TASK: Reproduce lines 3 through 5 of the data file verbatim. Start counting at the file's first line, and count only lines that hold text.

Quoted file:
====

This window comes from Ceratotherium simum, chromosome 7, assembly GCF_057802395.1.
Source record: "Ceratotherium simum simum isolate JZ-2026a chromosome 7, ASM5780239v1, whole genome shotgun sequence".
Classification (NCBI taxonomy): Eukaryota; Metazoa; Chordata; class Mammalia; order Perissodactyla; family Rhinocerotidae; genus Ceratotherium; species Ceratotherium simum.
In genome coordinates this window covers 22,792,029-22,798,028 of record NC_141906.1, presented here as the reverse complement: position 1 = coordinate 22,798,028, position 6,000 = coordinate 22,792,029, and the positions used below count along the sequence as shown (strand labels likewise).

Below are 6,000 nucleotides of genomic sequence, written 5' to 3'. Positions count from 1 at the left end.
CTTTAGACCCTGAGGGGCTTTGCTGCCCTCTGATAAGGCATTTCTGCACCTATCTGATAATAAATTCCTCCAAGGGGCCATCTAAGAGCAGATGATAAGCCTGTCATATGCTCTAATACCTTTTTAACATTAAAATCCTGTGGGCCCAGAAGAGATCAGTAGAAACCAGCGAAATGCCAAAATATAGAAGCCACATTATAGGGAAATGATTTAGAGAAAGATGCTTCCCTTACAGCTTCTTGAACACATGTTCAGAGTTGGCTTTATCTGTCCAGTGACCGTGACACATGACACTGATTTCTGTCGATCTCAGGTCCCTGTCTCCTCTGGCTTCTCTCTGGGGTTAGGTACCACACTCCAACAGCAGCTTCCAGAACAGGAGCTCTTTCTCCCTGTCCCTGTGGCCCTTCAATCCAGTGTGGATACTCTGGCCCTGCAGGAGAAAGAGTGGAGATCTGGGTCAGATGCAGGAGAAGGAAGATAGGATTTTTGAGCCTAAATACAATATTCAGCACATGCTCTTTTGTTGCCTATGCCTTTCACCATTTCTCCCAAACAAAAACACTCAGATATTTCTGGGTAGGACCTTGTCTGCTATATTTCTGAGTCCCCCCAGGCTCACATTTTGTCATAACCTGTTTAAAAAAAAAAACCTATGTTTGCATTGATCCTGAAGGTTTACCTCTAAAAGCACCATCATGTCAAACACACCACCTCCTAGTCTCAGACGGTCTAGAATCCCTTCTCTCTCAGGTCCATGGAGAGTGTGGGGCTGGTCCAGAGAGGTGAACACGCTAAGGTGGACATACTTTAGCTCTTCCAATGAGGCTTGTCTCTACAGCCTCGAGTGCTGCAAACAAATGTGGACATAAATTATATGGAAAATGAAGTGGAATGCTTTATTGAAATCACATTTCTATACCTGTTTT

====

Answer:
Classification (NCBI taxonomy): Eukaryota; Metazoa; Chordata; class Mammalia; order Perissodactyla; family Rhinocerotidae; genus Ceratotherium; species Ceratotherium simum.
In genome coordinates this window covers 22,792,029-22,798,028 of record NC_141906.1, presented here as the reverse complement: position 1 = coordinate 22,798,028, position 6,000 = coordinate 22,792,029, and the positions used below count along the sequence as shown (strand labels likewise).

Below are 6,000 nucleotides of genomic sequence, written 5' to 3'. Positions count from 1 at the left end.